How to choose the most optimal materials for a pilot methane facility, and why do some parts not work as intended? The answers hold the keys for to make demands on its suppliers. ApS has been around since the start of the green transition, establishing Power-to-Gas facilities in multiple locations around the world. Their projects also include a 1 MWe pilot plant in Avedøre Holme, Hvidovre, Denmark.

Small hydrogen molecules with bigger safety requirements transforms power from sustainable energy sources into hydrogen via electrolysis. By combining it with CO2 from bio-gas facilities, they produce renewable methane. They are able to direct the methane directly into the gas pipeline network, where it can be used as fuel or for heating.

At a certain point of operating the pilot plant in Avedøre, they discovered that the methane output for the production process did not correspond to the system's CO2 and hydrogen inputs.

"We saw that less methane was coming out of the reactor than we calculated, so we started hunting for the reason all over the facility. We discovered that the system was losing hydrogen through one of its valves," explains Hans Wendelboe, an Operations Technician for ApS.

Because safety is all-important when working with hydrogen, actions were taken immediately to identify what the reason was.

Challenges caused by electrolysis-derived hydrogen purity

After a thorough investigation of the metal and polymer components in the valve, FORCE Technology determined that a gasket was leaking. Because hydrogen molecules are small and escape easily, standard gaskets are often not sufficient to contain hydrogen.

"It's a good experience for us as a business, determining which materials and components to choose for our system to last its expected lifetime," says Wendelboe. "The learnings provide good guidance for our product development"

There was also a clear difference between the flow valve used in the hydrogen stream and the same flow valve used in the CO2 stream. The stem of the hydrogen valve had calcium deposits on it from the electrolysis process, posing a risk of contamination further along in the process. So, we came to a very important conclusion that a lack of post-electrolysis filtration can contaminate the system, destroying components and significantly reducing the facility's lifetime.

Optimising facility costs through material choices

In the course of its multi-year collaboration with FORCE Technology, has also received assistance choosing metallic materials for its pilot systems.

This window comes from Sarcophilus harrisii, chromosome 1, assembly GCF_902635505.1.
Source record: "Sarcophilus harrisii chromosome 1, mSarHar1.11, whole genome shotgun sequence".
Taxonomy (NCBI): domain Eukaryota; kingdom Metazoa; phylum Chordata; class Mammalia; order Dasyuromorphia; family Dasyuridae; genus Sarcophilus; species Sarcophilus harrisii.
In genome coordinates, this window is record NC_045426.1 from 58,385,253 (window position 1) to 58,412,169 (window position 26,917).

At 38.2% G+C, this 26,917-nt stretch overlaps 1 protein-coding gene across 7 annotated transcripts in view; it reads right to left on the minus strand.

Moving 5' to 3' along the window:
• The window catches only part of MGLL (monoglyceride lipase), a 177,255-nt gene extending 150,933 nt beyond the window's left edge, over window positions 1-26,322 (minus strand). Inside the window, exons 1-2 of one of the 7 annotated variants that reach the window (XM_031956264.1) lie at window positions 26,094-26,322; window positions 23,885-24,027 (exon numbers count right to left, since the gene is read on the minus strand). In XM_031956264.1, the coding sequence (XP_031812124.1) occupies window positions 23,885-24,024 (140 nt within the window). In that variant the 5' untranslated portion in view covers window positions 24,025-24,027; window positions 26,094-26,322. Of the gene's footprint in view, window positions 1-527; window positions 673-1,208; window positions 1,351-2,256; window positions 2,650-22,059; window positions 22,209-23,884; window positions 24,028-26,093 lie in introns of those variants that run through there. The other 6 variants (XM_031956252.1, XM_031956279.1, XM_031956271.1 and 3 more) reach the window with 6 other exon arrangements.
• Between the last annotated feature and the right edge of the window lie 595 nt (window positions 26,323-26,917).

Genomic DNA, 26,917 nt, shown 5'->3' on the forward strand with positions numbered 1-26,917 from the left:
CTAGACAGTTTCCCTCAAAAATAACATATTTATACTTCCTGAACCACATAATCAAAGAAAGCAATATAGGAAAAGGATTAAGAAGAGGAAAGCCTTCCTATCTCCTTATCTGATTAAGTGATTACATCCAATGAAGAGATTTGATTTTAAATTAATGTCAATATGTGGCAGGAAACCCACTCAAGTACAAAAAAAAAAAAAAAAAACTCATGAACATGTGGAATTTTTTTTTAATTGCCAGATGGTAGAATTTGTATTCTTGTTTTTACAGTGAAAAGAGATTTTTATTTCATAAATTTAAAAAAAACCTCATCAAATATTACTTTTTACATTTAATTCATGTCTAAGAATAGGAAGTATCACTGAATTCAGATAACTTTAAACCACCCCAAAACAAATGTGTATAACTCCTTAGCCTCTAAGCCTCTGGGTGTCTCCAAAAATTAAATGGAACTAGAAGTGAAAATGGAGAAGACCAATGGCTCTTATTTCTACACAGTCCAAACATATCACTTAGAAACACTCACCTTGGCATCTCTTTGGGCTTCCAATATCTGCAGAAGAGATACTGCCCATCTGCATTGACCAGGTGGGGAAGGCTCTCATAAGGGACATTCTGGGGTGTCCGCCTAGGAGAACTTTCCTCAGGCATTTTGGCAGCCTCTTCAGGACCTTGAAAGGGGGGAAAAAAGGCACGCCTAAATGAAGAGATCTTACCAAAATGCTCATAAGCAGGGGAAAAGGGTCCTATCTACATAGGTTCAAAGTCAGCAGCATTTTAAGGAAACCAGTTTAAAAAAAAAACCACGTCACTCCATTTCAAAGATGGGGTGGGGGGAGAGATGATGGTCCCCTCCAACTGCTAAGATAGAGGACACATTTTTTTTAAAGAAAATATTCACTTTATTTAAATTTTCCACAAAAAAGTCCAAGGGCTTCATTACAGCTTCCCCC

Because the company works with hydrogen, safety is a top priority, and the expectation was that only the best metallic materials would be used. However, it turned out that the most expensive solution possible was not necessary to keep safety under control.

"When we were designing and building the system, we needed to figure out which materials to use so that the system would be safe to operate. We had various kinds of steel tested at FORCE Technology, and it turned out that the most expensive kind may not be necessary," says Wendelboe.

A front-runner in safety and standards

Power-to-Gas and Power-to-X are still new technologies that sometimes lack common standards and guidelines. This can make it difficult for manufacturers to get the right answers when developing and building a system. Similarly, it can be challenging to provide requirements to suppliers without having the necessary documentation.

"When we started building the pilot plant in 2015, we faced loads of situations that nobody had faced before. That´s why we really appreciated FORCE Technology's expertise concerning safety and standards in the Power-to-Gas area. They helped us to identify different solutions to avoid issues in handling hydrogen. Someone has to lead the charge, after all, and we are happy that Electrochaea had such a strong partner on this way" Wendelboe concludes

A gasket in the main valve
A gasket in the main valve (in the red square) caused the system to leak hydrogen.
Picture of impurities that were present in the hydrogen valve
Impurities were present in the hydrogen after electrolysis, leading to the formation of calcium deposits on the stem in the hydrogen stream that could reduce the system's lifetime in the worst- case scenario.